That brings me to the next point: her poseability. I can’t really compare (no other figmas, remember), but she seems to be decently poseable. Mami has joints at her elbows and knees, which thankfully aren’t too prominent due to her costume design. Her arms and legs are basically limited by her clothes and how far the joints will bend, but they’re enough to give her a sufficient amount of poses. You can even make her sit with a little patience. There’s a joint right under her breasts that allow her upper body to swivel side to side and tilt forwards or backwards slightly. Her head is very easy to move side to side, though not so much up or down. Mami’s twindrills are also slightly moveable, and fortunately the ball joints are much less prominent from the back than the Mami nendo, because the ball joints are actually inside her head.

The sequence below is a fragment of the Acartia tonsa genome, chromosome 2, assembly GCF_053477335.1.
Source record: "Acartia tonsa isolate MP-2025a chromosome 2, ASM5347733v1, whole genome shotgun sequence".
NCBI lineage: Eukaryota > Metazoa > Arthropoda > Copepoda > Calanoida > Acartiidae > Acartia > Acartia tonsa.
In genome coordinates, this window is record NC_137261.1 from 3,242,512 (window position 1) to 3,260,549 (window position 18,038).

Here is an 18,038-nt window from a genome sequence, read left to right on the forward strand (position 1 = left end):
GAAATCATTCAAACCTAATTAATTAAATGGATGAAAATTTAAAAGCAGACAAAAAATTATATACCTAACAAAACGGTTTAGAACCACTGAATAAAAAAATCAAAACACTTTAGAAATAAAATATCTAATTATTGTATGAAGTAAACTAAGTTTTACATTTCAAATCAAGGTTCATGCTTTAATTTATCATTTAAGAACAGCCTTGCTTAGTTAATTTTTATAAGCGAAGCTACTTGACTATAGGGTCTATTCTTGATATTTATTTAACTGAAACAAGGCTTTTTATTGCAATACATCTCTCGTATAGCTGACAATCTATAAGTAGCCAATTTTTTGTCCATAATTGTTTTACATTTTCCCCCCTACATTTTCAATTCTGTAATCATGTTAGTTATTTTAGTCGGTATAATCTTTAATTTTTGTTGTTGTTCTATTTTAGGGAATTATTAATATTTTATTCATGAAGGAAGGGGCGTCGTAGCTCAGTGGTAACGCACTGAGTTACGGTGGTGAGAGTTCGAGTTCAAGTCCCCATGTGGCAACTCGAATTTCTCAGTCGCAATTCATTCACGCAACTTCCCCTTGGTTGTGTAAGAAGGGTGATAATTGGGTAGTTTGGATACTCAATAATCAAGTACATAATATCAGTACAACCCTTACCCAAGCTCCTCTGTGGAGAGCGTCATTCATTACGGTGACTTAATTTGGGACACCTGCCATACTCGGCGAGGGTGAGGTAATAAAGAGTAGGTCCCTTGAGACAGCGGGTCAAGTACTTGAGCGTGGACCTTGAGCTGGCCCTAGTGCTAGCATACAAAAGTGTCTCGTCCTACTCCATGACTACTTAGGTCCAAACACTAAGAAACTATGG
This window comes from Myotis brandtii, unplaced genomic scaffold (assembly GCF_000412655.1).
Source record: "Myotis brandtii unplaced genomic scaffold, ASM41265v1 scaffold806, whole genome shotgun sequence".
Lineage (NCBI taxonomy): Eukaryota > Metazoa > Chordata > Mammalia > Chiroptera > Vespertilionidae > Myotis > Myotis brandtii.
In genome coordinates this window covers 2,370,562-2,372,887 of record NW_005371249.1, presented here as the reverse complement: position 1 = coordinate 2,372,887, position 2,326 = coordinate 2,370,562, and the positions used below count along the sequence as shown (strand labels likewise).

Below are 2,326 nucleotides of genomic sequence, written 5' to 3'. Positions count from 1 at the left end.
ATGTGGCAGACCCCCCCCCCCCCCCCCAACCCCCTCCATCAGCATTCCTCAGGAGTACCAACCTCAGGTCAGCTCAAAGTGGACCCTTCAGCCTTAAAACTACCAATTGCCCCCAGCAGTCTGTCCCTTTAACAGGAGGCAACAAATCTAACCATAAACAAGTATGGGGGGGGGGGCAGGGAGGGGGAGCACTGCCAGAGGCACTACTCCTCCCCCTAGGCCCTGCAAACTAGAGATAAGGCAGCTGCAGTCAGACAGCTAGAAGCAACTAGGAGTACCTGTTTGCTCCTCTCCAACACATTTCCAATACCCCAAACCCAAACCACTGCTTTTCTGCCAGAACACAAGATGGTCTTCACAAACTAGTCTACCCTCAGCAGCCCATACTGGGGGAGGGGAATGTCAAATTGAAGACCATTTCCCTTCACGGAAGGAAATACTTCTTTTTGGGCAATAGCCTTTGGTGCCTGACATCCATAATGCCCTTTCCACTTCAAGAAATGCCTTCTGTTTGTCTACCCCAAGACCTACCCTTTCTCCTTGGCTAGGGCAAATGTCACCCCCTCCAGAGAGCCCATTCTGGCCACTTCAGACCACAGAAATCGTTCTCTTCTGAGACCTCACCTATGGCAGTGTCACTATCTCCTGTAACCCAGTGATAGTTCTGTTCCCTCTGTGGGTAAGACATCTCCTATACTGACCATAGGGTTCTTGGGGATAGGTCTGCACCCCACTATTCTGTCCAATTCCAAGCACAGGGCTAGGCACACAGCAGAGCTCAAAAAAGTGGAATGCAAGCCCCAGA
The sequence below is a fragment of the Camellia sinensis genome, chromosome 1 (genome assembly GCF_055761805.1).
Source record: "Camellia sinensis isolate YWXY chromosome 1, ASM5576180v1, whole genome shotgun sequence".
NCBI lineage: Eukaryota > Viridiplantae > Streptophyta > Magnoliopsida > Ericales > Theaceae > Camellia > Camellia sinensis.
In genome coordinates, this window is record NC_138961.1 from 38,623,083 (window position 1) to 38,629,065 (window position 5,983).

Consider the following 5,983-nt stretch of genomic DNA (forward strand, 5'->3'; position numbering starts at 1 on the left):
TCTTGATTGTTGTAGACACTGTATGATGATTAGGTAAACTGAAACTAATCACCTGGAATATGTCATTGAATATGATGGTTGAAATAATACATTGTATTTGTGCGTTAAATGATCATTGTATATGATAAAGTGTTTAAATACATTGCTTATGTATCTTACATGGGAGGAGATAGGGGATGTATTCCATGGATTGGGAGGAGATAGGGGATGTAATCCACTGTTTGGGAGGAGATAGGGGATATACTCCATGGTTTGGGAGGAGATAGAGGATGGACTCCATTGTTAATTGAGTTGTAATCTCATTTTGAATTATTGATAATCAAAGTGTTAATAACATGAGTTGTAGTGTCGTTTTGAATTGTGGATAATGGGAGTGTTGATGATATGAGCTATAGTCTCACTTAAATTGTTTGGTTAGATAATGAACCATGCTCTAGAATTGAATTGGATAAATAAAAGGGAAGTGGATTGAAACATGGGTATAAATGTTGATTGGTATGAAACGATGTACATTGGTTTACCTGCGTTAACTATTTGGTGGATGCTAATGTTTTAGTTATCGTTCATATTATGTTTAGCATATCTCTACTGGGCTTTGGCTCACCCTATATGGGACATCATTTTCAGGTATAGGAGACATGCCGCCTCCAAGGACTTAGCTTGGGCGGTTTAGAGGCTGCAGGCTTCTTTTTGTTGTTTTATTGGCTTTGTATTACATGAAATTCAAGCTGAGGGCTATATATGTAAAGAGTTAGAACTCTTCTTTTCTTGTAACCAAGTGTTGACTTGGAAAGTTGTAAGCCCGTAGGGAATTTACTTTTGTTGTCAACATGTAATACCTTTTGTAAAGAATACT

Now to talk about the hat. The hat actually attaches to Mami’s head via her flower hairpin (which has her soul gem). You have to slot it in sideways instead of top-down. I think this is actually a rather novel idea, because by hiding the peg in the hairpiece instead of the hat itself, the presentation looks nicer and it probably stays on more sturdily due to the style of her hat. This is where that extra hairpin piece comes in: if you want to have Mami without her signature hat, just exchange it for the extra flower hairpin. Unfortunately, you’ll have to display Mami with either the hat or the hairpin alone, due to the hole in the side of her head. But as the flower hairpin is one of Mami’s signature items, why WOULDN’T you display her with it? Also, the hairpin on the hat isn’t removable, so if you want to have Mami holding her hat, she’ll randomly have two soul gems.